Proteins with therapeutic applications are synthesised in the laboratory for pharmaceutical use. Many recombinant DNA-based processes use genetically modified micro-organisms as host cells (bacteria, yeast or mammalian cells) to produce biological products, under defined conditions, that they would not normally create in their natural form. Insulin was the first therapeutic protein to be introduced to treat diabetes in the 1920s.
Depending on the requirements of the protein, the choice of host cell is critical. Mammalian cells are most often selected because their post-translational modifications, such as glycosylation and sialylation, have the biggest impact on the protein’s pharmacokinetics and efficiency.
The cells are cultured by fermentation. The modified DNA chain, with the altered gene and the substances that it codes for, develop simultaneously. The desired cell products may be produced intra- or extracellularly.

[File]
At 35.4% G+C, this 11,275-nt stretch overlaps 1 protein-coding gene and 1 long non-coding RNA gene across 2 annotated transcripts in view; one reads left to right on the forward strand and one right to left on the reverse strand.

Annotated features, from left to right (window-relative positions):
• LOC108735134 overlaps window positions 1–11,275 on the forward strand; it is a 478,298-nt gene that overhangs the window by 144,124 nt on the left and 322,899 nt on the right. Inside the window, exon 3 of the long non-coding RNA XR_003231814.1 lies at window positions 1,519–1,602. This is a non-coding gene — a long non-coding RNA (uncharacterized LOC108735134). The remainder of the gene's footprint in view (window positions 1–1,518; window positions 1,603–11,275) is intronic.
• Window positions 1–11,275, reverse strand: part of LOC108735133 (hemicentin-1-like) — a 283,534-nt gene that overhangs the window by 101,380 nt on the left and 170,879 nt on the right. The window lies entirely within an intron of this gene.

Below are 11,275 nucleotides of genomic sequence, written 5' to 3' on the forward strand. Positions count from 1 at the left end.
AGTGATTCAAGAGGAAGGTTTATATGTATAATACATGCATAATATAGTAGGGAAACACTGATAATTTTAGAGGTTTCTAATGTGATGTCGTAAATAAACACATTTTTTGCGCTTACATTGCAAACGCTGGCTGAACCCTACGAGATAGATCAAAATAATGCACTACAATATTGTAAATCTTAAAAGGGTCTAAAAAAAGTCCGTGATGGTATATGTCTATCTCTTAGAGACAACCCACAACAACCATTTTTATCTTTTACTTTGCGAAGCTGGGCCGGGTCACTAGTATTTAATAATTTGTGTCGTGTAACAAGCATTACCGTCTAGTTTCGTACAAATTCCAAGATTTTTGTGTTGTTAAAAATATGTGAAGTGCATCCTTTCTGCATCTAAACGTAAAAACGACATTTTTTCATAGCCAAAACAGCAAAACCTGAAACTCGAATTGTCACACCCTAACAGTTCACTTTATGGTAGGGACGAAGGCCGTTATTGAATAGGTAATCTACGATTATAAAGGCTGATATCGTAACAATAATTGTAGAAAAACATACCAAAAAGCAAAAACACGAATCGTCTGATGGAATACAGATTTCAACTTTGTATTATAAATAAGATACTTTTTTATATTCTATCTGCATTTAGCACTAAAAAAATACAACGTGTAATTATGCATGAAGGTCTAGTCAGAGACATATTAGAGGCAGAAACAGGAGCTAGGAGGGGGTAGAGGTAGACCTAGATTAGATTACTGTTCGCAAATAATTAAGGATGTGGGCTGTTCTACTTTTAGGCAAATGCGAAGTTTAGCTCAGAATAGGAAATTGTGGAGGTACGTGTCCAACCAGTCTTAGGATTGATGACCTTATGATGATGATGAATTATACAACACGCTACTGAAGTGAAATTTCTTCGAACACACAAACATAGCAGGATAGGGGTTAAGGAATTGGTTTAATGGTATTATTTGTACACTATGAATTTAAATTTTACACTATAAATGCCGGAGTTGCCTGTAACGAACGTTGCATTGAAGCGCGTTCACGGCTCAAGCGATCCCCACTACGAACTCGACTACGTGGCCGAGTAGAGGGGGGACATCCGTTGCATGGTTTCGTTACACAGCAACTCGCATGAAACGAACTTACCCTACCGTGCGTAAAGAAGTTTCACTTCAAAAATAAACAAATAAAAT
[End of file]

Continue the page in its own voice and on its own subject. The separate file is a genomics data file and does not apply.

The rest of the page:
After fermentation, the micro-organisms are extracted by continuously operating separators. To increase the yield, the solid material is washed and extracted by centrifugation. The clarified phases of the two stages are mixed and fed to further stages of the process. All material streams leaving this enclosed process must be sterilized at temperatures of at least 121 °C. To keep the process as simple as possible, the biomass is harvested directly after fermentation, in the fermenter, by heat or by chemical methods. Completely enclosed, steam-sterilized centrifuges are employed in this process and can be connected to other equipment in a sterile manner.
Intracellular Products and Inclusion Bodies
In intracellular processes, it is differentiated whether the desired product is contained in the intracellular liquid or in so-called inclusion bodies. In contrast to extracellular bioproduction, the clarified phase leaves the process here and the biomass is processed.
The washed and concentrated biomass is homogenized; that is, the cells are broken down and the intracellular liquid and the inclusion bodies are released. These are separated from the cell fragments, washed and concentrated in further stages of the process by centrifuges. For intracellular products gained from the cell liquid, the solids are extracted by continuously operating separators.